CAUSE: Drinking stagnant water, or eating hay gathered from swamps or marshy land. When full grown, the worm measures from two to six inches in length; the tail is more or less curved. They are found in the lung cavity, the heart sac, and the intestinal cavity, from which they sometimes descend into the sac containing the testicles. Animals said to have a snake in the eye have been exhibited as curiosities; in all cases the simulated snake was nothing more than the Filariae.
SYMPTOMS: Colicky spells; poor appetite, indigestion, pot-belly, rough coat; swelling of the sheath, legs, and the lower surface of the belly.
TREATMENT: Prevention is the only treatment, for when the worms once enter the digestive canal, it is impossible to remove them.
CAUSE: Overeating or drinking—in fact, any irritation of the stomach or intestines is liable to be followed by Founder, owing to the similarity in the sensitive structure of the foot, skin, and mucous membranes. Horses with weak feet are predisposed to Founder, but it may also occur in strong-footed animals. Founder is also produced by driving an animal on a hot summer day and then placing in the stable where the sweat is suddenly checked by drafts, etc.
SYMPTOMS: The horse is stiff, and moves with great difficulty; he will generally, though not always, remain standing. Throws weight upon the heel of the foot to relieve the toe, and if an effort is made to back him he will drag his feet. Excessive heat is present at the top of the hoof, and a throbbing of the arteries may be felt. When the fore feet only are affected, the horse will relieve them of as much weight as possible when walking by placing the hind feet well under the body, which results in a peculiar jumping motion. Founder may occur in all four feet, but the fore feet are more often affected than the hind ones. Mares sometimes founder after giving birth to a colt, due to inflammation of the womb; symptoms correspond to those of common Founder. Founder may be mistaken for disease of the lungs or kidneys, owing to the standing position and arched back. Veterinarians have been known to mistake it for lung fever; the services of such men are dangerous and should be avoided.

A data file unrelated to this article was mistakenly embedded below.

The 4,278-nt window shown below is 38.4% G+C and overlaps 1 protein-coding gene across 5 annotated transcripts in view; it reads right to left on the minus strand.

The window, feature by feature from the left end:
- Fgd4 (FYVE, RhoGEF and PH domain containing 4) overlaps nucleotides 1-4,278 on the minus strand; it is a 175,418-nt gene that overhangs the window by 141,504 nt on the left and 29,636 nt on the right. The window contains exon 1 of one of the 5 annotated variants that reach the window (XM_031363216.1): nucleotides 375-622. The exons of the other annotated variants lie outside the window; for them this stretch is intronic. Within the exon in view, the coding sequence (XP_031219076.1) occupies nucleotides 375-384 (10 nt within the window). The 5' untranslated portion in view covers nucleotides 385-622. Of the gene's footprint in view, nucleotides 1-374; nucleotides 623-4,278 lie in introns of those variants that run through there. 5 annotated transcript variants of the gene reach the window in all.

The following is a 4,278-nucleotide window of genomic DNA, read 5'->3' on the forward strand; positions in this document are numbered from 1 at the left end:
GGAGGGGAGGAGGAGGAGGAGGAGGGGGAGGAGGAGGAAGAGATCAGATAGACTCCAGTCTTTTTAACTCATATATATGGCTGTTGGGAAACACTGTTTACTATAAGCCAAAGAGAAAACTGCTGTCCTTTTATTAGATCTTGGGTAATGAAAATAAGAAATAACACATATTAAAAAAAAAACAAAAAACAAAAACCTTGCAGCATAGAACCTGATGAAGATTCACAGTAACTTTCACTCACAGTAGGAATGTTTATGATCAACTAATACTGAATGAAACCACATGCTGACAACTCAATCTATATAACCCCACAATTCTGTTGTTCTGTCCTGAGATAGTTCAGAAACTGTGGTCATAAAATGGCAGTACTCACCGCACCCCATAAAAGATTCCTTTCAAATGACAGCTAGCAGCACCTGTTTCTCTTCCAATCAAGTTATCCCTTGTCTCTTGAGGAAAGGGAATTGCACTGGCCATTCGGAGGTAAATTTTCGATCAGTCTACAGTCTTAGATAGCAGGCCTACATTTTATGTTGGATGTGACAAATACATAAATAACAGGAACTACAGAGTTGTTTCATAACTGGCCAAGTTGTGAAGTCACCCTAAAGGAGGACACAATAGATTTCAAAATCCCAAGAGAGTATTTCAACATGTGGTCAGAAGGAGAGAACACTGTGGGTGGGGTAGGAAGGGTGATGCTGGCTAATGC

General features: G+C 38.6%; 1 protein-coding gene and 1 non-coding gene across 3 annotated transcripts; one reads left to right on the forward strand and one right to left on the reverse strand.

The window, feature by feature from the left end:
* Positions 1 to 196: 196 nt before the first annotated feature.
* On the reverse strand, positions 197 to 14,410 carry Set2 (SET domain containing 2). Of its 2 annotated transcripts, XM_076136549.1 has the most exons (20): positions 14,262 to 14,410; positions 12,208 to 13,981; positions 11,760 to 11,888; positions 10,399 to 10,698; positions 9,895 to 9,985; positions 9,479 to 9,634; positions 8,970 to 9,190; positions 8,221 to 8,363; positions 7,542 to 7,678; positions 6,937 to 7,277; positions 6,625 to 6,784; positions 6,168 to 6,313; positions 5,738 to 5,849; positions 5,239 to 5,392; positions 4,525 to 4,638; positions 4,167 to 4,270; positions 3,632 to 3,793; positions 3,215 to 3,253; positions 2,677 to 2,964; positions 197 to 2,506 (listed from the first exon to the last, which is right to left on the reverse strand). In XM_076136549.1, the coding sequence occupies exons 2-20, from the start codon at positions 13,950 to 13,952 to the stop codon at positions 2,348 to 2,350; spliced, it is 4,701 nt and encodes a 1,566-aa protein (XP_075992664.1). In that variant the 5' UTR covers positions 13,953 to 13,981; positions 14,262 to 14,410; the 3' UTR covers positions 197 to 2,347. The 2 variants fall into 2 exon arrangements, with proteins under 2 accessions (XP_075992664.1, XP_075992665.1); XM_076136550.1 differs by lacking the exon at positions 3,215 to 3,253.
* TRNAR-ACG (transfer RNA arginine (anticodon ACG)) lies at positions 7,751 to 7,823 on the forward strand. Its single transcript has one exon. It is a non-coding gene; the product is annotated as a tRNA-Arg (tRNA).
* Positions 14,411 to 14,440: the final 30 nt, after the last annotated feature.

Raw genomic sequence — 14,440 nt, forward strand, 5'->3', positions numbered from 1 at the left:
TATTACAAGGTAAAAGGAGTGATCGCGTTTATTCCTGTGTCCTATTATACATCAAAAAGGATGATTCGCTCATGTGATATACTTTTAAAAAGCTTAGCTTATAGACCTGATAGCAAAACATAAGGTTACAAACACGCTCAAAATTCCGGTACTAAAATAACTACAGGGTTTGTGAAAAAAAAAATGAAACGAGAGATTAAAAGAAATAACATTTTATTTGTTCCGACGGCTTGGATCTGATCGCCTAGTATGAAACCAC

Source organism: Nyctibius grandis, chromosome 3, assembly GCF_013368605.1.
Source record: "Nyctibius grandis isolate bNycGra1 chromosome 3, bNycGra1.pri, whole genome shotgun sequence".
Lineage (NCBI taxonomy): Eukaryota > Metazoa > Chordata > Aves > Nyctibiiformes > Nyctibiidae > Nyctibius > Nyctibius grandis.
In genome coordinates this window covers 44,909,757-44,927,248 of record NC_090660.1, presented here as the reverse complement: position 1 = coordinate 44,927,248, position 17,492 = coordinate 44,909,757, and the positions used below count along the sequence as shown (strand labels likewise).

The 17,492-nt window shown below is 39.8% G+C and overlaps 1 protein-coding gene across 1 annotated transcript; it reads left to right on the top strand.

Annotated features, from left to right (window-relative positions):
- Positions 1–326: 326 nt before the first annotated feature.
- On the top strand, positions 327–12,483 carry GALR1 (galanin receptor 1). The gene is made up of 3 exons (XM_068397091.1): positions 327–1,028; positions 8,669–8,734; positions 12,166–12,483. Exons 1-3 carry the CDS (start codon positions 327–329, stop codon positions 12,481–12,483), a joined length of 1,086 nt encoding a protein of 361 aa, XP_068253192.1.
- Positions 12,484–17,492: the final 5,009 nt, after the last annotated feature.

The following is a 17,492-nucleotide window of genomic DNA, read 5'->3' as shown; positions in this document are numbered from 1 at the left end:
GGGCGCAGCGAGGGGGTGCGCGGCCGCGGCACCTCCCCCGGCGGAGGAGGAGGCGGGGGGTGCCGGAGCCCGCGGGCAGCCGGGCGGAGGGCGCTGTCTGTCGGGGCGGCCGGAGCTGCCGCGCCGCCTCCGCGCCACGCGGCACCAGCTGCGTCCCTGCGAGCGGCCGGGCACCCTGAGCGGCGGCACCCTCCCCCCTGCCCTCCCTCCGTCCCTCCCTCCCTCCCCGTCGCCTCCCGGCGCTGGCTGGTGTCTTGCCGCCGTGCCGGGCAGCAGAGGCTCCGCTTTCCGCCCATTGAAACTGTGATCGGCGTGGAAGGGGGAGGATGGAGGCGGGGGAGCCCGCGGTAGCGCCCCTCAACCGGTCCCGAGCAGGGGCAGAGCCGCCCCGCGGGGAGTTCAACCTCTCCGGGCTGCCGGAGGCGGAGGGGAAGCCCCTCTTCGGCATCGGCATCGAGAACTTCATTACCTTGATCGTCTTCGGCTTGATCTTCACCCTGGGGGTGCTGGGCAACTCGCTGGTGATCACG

TREATMENT: In all cases of Founder, administer Potassi Iodide, one ounce; Soda Bicarbonate, four ounces; Potassi Nitrate, four ounces. Mix and give one tablespoonful in drinking water every six hours. If the animal will not take it in its water, place in gelatin capsule and give with capsule gun.
Find out the true cause of the disease, if possible, and perhaps a physic will be indicated, containing Aloin, two drams; Ginger, two drams; place it in a capsule and give with capsule gun. If desired results are not obtained in eighteen hours, repeat the dose until there is an action of the bowels. Founder following excessive irritation of the stomach and intestines, or mares heavy with foal, should not receive physics. Feed food that is easily digested, as carrots, kale, apples, potatoes, hot bran mashes, or steamed rolled oats, etc.
It is well to elevate the hind quarters and give rectal injections of Warm Water and Glycerine. Stand in mud or water, or apply bags containing mud, bran or ice; in fact, anything that will have a cool, moist effect on the feet.
After the inflammation of the feet has subsided, and the animal walks fairly well, you should apply a blister containing Red Iodide of Mercury, two drams; Lard, two ounces, around the top of the hoofs, and rub in well twice forty-eight hours apart. In some cases of Founder it is recommended to bleed the animal in the foot. If this is attempted, good disinfectants should be used, as lock-jaw might follow.
CAUSE: Injuries from ill-fitting collars, saddles, harness, hobbles and scalping-boots.
TREATMENT: Remove the cause. Never wash a Gall with water, as this prevents its healing, nor use oils or salves, as they accumulate dirt, dust and germs, which may cause infection. The following application makes a very valuable dressing for Galls: Boracic Acid, one ounce; Corn Starch, one ounce; Tannic Acid, one-half ounce; Iodoform, one dram. Powder finely and place in sifter-top can. Dust on Gall before going to work and on retiring. This heals and refreshes the Galls and wounds by forming a smooth surface over the part, which permits it to heal while the horse works.
CAUSE: Parasitic fungi invading cracked heels.